Hypoplastic Left Heart Syndrome
Marked hypoplasia (underdevelopment) or even absence of the left ventricle and severe hypoplasia of the aorta. Often a coarctation of the aorta is also present. The main pulmonary artery is enlarged, and gives rise to a large ductus arteriosus. This allows blood to flow from the right ventricle into the aorta and out to the body. Other characteristics of HLHS often include a combination of aortic and mitral stenosis or aortic and mitral atresia.
1 - patent foramen ovale
2 - pinched aorta
3 - patent ductus arteriosus
4 - narrowed aorta
5 - hypoplastic left ventricle
6 - aortic atresia
The lack of a developed left ventricle, plus the aortic coarctation leads to reversed blood flow through the aorta. Partially oxygenated blood reaches the aorta after travelling through the patent foramen ovale, up the pulmonary trunk and through the patent ductus arteriosus. The major blood flow to the systemic circulation is through the PDA.
Obstructive defect... Generally, severe stenoses in the neonatal period are associated with CHF symptoms and/or cyanosis depending on the location of the lesion.
Often a coarctation of the aorta is also present.
The main pulmonary artery is enlarged, and gives rise to a large ductus arteriosus. This allows blood to flow from the right ventricle into the aorta and out to the body.
Other characteristics of HLHS often include a combination of aortic and mitral stenosis or aortic and mitral atresia.
Right sided structures, PA, coronary arteries, and lungs normal.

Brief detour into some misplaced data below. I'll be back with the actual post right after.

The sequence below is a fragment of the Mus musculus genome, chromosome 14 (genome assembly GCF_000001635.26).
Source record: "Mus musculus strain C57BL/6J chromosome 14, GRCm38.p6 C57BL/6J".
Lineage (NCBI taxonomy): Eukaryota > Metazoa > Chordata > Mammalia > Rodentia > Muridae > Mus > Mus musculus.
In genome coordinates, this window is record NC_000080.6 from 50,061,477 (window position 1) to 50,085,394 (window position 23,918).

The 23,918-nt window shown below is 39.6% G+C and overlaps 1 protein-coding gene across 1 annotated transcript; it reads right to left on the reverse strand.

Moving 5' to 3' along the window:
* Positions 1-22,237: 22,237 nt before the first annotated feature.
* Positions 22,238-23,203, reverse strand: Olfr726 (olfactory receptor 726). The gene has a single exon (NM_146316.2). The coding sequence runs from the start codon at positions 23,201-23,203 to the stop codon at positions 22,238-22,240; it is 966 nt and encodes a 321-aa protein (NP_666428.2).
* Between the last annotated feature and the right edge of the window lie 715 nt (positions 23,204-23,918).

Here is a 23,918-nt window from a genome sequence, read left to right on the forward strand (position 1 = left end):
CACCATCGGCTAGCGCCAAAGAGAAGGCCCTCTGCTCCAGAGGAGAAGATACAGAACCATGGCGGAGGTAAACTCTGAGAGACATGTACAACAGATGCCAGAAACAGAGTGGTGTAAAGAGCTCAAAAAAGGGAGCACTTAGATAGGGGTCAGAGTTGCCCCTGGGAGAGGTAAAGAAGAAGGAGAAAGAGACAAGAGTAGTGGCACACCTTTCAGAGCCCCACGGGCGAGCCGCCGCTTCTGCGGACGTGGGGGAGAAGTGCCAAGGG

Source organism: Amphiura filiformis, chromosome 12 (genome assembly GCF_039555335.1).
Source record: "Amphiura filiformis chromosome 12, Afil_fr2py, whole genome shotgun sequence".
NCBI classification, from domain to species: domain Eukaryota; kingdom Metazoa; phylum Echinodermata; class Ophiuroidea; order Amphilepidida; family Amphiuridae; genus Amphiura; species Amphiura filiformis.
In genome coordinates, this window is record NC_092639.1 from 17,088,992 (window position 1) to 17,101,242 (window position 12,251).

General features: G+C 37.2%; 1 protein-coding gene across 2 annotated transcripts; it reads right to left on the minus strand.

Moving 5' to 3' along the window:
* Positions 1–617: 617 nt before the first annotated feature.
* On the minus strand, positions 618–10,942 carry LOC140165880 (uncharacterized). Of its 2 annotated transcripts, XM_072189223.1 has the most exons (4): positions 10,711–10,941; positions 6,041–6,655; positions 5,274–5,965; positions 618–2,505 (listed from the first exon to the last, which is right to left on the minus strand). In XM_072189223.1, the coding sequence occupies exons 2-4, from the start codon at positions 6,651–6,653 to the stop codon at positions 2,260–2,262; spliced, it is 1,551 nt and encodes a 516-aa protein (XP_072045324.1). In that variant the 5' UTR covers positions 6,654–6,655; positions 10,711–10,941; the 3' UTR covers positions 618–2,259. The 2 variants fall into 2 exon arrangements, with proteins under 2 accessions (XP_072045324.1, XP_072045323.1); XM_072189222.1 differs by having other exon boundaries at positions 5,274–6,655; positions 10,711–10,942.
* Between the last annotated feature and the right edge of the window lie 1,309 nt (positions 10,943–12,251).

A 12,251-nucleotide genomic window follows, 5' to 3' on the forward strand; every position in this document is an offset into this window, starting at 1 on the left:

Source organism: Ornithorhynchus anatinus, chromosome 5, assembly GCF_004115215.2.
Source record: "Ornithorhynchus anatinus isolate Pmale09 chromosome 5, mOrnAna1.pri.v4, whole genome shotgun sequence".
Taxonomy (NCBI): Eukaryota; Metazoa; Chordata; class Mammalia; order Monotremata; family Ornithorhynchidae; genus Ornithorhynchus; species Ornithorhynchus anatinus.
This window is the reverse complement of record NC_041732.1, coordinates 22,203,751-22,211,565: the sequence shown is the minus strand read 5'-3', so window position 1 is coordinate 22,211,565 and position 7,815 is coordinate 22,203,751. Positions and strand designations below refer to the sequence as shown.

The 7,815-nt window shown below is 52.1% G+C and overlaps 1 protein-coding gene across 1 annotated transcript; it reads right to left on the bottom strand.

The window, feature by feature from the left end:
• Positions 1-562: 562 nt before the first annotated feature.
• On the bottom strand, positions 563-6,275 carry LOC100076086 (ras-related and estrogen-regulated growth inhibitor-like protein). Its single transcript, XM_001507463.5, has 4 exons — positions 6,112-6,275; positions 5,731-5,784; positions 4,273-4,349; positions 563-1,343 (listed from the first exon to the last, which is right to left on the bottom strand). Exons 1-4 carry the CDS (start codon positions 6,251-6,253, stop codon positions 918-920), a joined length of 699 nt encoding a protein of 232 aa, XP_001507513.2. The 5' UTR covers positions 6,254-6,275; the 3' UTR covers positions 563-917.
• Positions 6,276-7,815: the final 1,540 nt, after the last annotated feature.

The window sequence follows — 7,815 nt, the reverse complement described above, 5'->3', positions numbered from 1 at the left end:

PDA and ASD are essential for survival and considered a part of the complex.
Systemic venous blood returns normally to RA and flows normally out RV through pulmonary artery. Flows across PDA to aorta and supplies systemic flow but with mixed blood. Pulmonary venous blood empties into LA and flows across ASD, this oxygenated blood mixes with normal venous return
Death occurs within 1 week if not treated.
As the ductus arteriosus begins to close normally over the first 24-48 hours of life, symptoms of cyanosis, tachypnea, respiratory distress, pallor, lethargy, metabolic acidosis, and oliguria develop. Without intervention to reopen the ductus arteriosus, death rapidly ensues.
Symptoms of CHF become evident and if unrecognized will progress to vascular collapse.
The PaO2 is optimally between 30-45 mmHg, and the PaCO2 is ideally between 45-50 mm Hg.
Assessment of PaO2 and PaCO2 is important for respiratory management and manipulation of pulmonary vascular resistance by mechanical ventilation and the addition of supplemental inhaled nitrogen.
IV, O2, Monitor.
3cc/kg/hr D10W for infants under 1 year of age, D5W if over 1 year.
Blood flow to the systemic circulation (coronary arteries, brain, liver, kidneys) is dependent on flow through the ductus arteriosus. If a diagnosis is suspected, start prostaglandin (PGE) infusion immediately to establish ductal patency and ensure adequate systemic perfusion
Avoid supplemental oxygen unless severe hypoxia is present (SaO2 < 60%)
Most infants should remain in room air with acceptable oxygen saturation (pulse oximeter) in the 60's.
Maintain balance between systemic and pulmonary blood flow by manipulating SVR and PVR.
If cyanotic with low pulmonary blood flow... hyperventilate, hyperoxygenate, relieve pulmonary congestion, maintain Hct over 45%.
Pulmonary overcirculation may result in hypotension and acidosis as systemic circulation is compromised.
Foley catheter insertion to follow renal perfusion and urine output.
ABG to follow acidosis.
Factors that can affect PVR:
Effect on PVR
Effect on systemic O2 delivery
Inotropes (dopa or Epi)
Increases (by raising CO)